#2: Google: Use NoFollow Tags for Links in Sponsored Posts
Google, the arbiter of all things search, has worked for years to keep compensated content from unduly affecting search rankings. To that end, you should ensure all of the links in a compensated blog post contain NoFollow tags. This designation tells Google’s algorithm to ignore those links when calculating page rank for the links’ target pages.
You can insert this link manually by adding rel=”nofollow” in the HTML code. The result looks like this:
Many online publishing systems make this easier with plugins that manage the tagging process automatically. A search for “NoFollow” in the WordPress plugin library yielded 298 results.
When you contract with influencers to product content on your behalf, be sure to require NoFollow links in your set of initial instructions.
#3: FDA: Discuss On-Label Benefits and Potential Side Effects
To protect consumer health, the FDA has created strict regulations for the claims that brands are allowed to make for prescription and over-the-counter (OTC) products.
You can clearly see the effect of these regulations in the lengthy listing of potential side effects in drug commercials on TV and in print ads. In much the same way that the spirit of traditional advertising laws still apply to new social media, these traditional FDA regulations still govern emerging media.
Kim Kardashian illustrated this in a recent Instagram post for morning sickness medication Diclegis.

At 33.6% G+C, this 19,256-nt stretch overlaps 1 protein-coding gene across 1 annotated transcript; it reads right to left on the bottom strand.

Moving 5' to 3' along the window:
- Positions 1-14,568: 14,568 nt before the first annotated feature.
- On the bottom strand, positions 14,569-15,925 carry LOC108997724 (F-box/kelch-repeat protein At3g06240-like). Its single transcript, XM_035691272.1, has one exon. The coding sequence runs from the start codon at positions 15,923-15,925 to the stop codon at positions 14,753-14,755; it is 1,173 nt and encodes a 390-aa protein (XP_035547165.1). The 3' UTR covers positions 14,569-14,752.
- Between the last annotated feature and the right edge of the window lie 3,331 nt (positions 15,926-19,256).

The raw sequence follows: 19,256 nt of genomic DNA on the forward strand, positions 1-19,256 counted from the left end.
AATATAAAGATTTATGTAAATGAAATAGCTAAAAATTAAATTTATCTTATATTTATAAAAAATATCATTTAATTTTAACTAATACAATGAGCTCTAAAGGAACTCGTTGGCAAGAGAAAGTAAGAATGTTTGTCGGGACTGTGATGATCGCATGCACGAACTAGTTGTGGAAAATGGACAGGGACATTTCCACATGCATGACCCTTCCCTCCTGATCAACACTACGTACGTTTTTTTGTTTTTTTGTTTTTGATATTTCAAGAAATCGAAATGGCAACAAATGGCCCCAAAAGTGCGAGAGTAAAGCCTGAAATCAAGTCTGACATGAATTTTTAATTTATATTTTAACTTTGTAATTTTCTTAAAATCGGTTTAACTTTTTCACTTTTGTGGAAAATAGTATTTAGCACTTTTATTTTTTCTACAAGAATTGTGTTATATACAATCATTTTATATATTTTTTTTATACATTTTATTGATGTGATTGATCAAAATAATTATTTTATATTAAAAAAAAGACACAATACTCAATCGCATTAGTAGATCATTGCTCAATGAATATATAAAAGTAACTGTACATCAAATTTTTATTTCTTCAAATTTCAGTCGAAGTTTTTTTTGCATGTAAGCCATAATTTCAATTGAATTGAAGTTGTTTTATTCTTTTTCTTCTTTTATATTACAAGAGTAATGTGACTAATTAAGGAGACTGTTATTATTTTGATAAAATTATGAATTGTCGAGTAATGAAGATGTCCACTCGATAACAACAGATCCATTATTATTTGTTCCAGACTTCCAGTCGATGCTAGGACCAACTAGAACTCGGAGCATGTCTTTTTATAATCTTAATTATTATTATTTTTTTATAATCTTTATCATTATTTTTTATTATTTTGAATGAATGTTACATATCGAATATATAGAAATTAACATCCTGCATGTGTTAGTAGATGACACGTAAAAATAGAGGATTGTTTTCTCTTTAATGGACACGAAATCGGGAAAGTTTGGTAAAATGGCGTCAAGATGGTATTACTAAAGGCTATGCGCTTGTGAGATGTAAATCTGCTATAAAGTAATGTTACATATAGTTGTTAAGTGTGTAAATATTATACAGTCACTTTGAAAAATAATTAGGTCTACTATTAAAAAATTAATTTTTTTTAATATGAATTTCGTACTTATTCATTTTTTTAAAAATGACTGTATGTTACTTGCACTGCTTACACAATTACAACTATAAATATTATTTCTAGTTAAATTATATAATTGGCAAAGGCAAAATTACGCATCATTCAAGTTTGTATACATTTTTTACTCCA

A paid promoter for Diclegis, Kardashian failed to include the required list of potential side effects. Even though Kardashian posted a link to safety information provided by the manufacturer, the FDA found that Kardashian’s post “misleadingly fails to provide material information about the consequences that may result from the use of the drug and suggests that it is safer than has been demonstrated.”
Consequently, Kardashian had to remove the first post and replace it with a corrective ad that was in line with FDA guidance.
The limited space for medical claims and warnings on social media platforms like Twitter presents special challenges to pharmaceutical brands.
If you’re a pharmaceutical brand and you find your contracted influencers cannot adequately discuss on-label benefits and potential side effects on a given platform, you should most likely avoid that platform in favor of one more accommodating to your message. An appropriate platform will give you enough space to discuss the product brand name, its proper medical name, on-label benefits and potential side effects.
For these reasons, blog posts and long-form videos hold the most potential for pharmaceutical brands.
Overall, you should embrace and maintain transparency in your sponsorship of content on social platforms. Transparency in all content is critical to maintaining your readers’ and followers’ trust.
In the end, loyal readers and consumers alike appreciate knowing about any sponsorship tied to content, and agree that appropriate disclosures preserve authenticity in the resulting content.
What do you think? How does your company comply with the requirements of regulatory bodies? Please share your thoughts in the comments below.